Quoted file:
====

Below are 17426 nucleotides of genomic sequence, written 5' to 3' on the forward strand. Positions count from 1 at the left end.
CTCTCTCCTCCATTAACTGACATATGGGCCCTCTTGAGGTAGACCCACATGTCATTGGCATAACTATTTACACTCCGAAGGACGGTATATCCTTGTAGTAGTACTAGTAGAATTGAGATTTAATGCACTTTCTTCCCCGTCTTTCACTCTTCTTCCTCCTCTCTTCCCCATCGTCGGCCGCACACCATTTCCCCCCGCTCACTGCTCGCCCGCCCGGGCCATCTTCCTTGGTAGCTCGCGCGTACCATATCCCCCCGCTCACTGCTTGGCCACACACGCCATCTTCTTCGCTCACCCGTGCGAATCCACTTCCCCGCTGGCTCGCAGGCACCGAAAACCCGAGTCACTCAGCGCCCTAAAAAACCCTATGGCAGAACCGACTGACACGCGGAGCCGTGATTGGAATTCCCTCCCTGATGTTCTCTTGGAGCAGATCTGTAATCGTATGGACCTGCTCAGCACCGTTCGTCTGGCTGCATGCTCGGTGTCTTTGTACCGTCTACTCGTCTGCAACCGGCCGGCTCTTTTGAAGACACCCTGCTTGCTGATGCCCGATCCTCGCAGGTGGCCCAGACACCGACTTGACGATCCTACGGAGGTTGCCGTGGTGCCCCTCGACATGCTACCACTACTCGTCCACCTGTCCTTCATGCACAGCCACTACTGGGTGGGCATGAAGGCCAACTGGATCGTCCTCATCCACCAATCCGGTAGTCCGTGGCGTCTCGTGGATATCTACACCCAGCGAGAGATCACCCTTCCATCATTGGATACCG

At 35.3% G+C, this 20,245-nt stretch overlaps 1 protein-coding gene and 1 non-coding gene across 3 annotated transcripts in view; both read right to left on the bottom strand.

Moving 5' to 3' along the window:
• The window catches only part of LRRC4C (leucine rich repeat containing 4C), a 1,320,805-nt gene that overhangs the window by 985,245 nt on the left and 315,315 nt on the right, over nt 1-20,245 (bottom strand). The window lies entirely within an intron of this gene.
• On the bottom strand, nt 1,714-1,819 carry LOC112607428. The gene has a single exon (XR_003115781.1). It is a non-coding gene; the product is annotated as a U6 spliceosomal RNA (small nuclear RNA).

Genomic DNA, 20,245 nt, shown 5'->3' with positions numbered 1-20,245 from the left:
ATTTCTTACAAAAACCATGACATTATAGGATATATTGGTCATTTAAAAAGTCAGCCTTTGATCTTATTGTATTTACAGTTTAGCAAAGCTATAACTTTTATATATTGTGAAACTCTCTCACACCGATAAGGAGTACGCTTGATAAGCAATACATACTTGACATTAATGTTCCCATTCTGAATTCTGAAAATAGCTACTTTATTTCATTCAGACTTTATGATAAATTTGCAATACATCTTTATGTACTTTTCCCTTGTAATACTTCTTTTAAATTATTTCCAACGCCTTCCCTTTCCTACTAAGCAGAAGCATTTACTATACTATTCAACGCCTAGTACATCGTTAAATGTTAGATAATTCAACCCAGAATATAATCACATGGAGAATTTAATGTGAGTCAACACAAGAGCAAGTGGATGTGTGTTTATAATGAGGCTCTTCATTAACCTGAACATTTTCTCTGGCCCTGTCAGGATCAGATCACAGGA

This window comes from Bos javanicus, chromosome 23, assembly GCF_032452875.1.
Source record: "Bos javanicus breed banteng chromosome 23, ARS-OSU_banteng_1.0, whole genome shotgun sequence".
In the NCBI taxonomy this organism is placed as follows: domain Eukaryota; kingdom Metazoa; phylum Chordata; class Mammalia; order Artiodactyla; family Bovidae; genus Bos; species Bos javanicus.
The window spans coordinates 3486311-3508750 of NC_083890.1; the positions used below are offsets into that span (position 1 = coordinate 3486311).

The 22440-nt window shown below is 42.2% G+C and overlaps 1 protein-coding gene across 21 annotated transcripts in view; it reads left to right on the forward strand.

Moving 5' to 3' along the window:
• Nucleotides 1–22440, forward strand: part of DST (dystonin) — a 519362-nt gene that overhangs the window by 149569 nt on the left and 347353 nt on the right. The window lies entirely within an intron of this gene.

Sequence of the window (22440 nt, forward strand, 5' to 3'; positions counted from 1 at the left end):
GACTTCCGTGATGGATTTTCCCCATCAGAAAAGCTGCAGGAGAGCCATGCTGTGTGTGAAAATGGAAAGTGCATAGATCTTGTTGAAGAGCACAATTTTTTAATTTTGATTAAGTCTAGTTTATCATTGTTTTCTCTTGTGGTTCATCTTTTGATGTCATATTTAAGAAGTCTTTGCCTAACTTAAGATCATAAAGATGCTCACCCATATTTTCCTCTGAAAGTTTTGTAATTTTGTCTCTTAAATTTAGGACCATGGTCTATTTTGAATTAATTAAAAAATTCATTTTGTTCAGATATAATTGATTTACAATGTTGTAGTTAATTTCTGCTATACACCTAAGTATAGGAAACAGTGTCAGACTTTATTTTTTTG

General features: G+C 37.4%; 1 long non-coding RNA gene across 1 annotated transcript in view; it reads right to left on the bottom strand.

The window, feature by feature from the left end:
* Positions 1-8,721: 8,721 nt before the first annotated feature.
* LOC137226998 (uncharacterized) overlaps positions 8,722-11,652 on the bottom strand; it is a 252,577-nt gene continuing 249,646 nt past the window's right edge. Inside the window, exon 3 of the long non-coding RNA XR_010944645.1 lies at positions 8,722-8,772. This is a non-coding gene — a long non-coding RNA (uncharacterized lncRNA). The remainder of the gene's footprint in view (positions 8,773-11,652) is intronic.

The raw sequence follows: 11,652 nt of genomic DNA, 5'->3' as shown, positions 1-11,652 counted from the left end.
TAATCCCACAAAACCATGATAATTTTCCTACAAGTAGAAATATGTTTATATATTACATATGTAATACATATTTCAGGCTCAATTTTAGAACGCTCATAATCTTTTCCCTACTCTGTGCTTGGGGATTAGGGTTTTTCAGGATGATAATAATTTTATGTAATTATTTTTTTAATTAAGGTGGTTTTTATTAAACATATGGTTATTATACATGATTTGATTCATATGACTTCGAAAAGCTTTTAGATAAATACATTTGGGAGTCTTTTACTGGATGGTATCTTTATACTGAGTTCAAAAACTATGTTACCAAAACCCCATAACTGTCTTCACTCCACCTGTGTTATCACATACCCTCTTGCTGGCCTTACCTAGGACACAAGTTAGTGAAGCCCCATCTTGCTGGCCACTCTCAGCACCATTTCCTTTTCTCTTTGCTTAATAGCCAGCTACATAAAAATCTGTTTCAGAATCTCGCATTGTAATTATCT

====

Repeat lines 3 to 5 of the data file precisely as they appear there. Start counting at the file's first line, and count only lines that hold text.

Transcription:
At 35.3% G+C, this 20,245-nt stretch overlaps 1 protein-coding gene and 1 non-coding gene across 3 annotated transcripts in view; both read right to left on the bottom strand.

Moving 5' to 3' along the window:
• The window catches only part of LRRC4C (leucine rich repeat containing 4C), a 1,320,805-nt gene that overhangs the window by 985,245 nt on the left and 315,315 nt on the right, over nt 1-20,245 (bottom strand). The window lies entirely within an intron of this gene.